RV Polarstern

RV Polarstern (meaning pole star) is a German research icebreaker of the Alfred Wegener Institute for Polar and Marine Research (AWI) in Bremerhaven. Polarstern was commissioned in 1982 and is mainly used for research in the Arctic and Antarctica. It is planned that she will be replaced by Polarstern II around the year 2020,[2] after it was decided that the European Research Icebreaker Aurora Borealis will not be built in her original form.

Name: Polarstern
Namesake: Pole star
Owner: Bundesministerium für Bildung und Forschung[1]
Operator: Alfred Wegener Institute (AWI)
Port of registry: Bremerhaven,  Germany
Route: Arctic and Antarctica
Ordered: 28 August 1980[1]
Builder: Howaldtswerke-Deutsche Werft at Kiel and the Nobiskrug at Rendsburg
Yard number: 707[1]
Laid down: 22 September 1981[1]
Launched: 6 January 1982[1]
Completed: 8 December 1982[1]
Status: In service
General characteristics
Type: Icebreaker, Research vessel
Tonnage: 12,614 GT[1]
Displacement: 17,300 tonnes
Length: 117.91 m (386 ft 10 in)
Beam: 25.07 m (82 ft 3 in)
Draught: 11.21 m (36 ft 9 in)
Installed power: Four diesel engines, 14,000 kW (19,000 hp)
Speed: 15.5 knots (28.7 km/h; 17.8 mph)
Capacity: 124 persons
Crew: 44

Polarstern was built by Howaldtswerke-Deutsche Werft in Kiel and Nobiskrug in Rendsburg. The ship has a length of 118 metres (387 feet) and is a double-hulled icebreaker. She is operational at temperatures as low as -50°C. (-58°F) Polarstern can break through ice 1.5 m (4 ft 11 in) thick at a speed of 5 knots. Thicker ice up to 3 m (9.8 ft) thick can be broken by ramming.


On 7 September 1991, Polarstern, assisted by the Swedish arctic icebreaker Oden reached the North Pole as the first conventional powered vessels.[3] Both scientific parties and crew took oceanographic and geological samples and had a common tug of war and a football game on an ice floe. In 2001, Polarstern together with the USCGC Healy reached the pole again.[4] She returned for a third time on 22 August 2011. This time she reported the most frequently recurring ice thickness at 0.9 m compared with 2 m in 2001.[5]

On March 2, 2008, one of the vessel's helicopters crashed on a routine flight to the Antarctic Neumayer II base. The German pilot and a Dutch researcher were killed, three other passengers were injured.[6][7]

On October 17, 2008, Polarstern was the first research ship to ever travel through both the Northeast Passage and the Northwest Passage in one cruise, thus circumnavigating the North Pole.[8]

On September 20, 2019, she sailed from Tromsø, Norway, for a 12 to 14 month-long Multidisciplinary drifting Observatory for the Study of Arctic Climate (MOSAiC) expedition across the Arctic.[9][10] She settled in an ice floe on October 4, 2019 and will drift in it past the North pole eventually reaching open water in the Fram Strait.[11]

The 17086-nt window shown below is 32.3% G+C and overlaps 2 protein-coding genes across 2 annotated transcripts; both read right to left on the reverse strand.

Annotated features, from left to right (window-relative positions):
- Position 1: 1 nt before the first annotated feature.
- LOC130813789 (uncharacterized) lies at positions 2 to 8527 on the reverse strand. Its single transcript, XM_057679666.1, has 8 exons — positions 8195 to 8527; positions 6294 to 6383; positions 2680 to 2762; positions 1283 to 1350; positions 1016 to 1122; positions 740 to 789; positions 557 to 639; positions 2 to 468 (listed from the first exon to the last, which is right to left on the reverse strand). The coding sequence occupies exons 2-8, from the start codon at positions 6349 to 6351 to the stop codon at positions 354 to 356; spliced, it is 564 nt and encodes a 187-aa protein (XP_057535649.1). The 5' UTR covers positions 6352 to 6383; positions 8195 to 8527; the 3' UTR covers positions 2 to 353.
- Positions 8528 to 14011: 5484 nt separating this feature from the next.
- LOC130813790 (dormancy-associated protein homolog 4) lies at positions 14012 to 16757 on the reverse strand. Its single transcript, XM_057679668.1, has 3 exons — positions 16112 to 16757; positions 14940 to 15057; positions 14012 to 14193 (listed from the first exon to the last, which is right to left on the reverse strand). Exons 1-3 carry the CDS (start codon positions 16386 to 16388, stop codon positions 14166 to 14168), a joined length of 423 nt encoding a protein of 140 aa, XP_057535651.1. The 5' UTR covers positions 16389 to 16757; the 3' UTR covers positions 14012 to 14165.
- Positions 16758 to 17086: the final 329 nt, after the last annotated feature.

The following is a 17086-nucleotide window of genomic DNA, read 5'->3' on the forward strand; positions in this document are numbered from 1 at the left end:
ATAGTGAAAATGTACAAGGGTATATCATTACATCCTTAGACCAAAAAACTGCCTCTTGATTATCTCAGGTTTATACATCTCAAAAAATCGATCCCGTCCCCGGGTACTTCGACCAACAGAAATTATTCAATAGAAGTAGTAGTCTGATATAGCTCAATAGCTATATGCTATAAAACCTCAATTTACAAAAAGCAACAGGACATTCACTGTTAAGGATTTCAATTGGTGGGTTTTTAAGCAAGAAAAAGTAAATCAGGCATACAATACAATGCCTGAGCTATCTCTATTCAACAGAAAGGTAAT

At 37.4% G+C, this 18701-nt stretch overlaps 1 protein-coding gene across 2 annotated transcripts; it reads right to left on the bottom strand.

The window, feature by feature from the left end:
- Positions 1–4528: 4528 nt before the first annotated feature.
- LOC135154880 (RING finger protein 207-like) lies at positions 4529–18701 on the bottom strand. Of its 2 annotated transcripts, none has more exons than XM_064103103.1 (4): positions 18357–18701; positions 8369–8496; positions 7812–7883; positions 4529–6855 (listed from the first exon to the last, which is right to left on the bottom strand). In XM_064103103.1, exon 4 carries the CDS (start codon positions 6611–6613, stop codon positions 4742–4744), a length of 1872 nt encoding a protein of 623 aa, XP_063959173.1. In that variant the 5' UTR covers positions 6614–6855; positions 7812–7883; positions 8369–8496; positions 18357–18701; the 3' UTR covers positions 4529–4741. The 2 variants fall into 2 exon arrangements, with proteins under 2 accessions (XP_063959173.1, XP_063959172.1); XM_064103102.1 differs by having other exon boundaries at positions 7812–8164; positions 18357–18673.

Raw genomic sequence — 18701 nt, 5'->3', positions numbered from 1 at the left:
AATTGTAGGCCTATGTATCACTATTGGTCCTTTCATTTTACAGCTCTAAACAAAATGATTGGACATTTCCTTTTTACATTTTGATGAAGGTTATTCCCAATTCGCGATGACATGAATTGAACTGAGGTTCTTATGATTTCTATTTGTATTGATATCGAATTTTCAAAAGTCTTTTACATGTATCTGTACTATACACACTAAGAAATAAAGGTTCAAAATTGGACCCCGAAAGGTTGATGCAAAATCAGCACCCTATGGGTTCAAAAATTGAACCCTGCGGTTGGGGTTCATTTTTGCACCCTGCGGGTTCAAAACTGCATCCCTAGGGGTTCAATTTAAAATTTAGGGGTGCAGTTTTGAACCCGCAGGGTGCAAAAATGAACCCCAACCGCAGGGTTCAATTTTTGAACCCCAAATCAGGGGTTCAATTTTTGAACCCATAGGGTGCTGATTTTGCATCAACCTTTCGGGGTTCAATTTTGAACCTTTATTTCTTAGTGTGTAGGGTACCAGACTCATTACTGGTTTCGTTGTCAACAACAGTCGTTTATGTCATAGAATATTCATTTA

Expeditions updates

Current listings of all cruises on board Polarstern as well as associated content (e.g., tracklines, weekly reports, cruise reports, publications and data) are presented in AWI's research platform portal.

Polarstern is also the name of the first track of Eisbrecher's (German for Icebreaker) first album, Eisbrecher. Throughout the track in Russian, French and only then in German, narrations are given specifying the dimensions and specifications of an enormous ship, blowing the measurements of the real icebreaker out of proportion (e.g.: length of 236 metres). This way the artist may probably want to reference the international matter of Arctic, the untouchable dominance of Soviet technology pioneers in nuclear-powered icebreakers, and to give tribute to Baltic German and Russian Arctic researchers: Fabian Gottlieb Thaddeus von Bellingshausen, Ferdinand Friedrich Georg Ludwig von Wrangel, Georgy Alexeyevich Ushakov, Otto Yulyevich Schmidt, and Ivan Dmitrievich Papanin.

The ship plays a central role in German musician Schiller's 2010 album Atemlos (German for breathless). A track is titled after the ship. It is also featured in the DVD of the same title, showing the musician's expedition on the vessel.


  1. "Polarstern (G16829)". DNV GL Vessel Register. Germanischer Lloyd. Retrieved 2016-04-11.
  2. "Bundesministerium für Bildung und Forschung". Retrieved 2017-07-18.
  3. Fütterer, D. et al. (1992) The Expedition ARK-VIII/3 of RV Polarstern in 1991, Reports on Polar and Marine Research, Bremerhaven, 107, 267 pp, hdl:10013/epic.10107.d001 (pdf 6.4 MB)
  4. Thiede, J. et al. (2002) POLARSTERN ARKTIS XVII/2 Cruise Report: AMORE 2001 (Arctic Mid-Ocean Ridge Expedition), Reports on Polar and Marine Research, Bremerhaven, 421, 390 pp, hdl:10013/epic.10426.d001 (pdf 8 MB)
  5. "Research Vessel Polarstern at North Pole". August 24, 2011. Archived from the original on February 12, 2013. Retrieved September 12, 2011.
  6. "awi.de - sad times (ANT-XXIV/3 Weekly report No. 3)". Archived from the original on 2009-11-17. Retrieved 2008-03-30.
  7. "Pooljaar.nl - The crash in retrospect (article in Dutch)". Archived from the original on 2011-07-24. Retrieved 2008-03-28.
  8. "idw-online.de - Research around the North Pole". Retrieved 2008-10-20.
  9. Fountain, Henry (19 September 2019). "Scientists to Drift With Arctic Ice to Study Climate Change". The New York Times. Retrieved 5 October 2019.
  10. "An entire year trapped in the ice". MOSAiC. Alfred Wegener Institute. Retrieved 5 October 2019.
  11. Fountain, Henry (4 October 2019). "Scientists on Arctic Expedition Choose Ice Floe That'll Be Home for a Year". The New York Times. Retrieved 5 October 2019.

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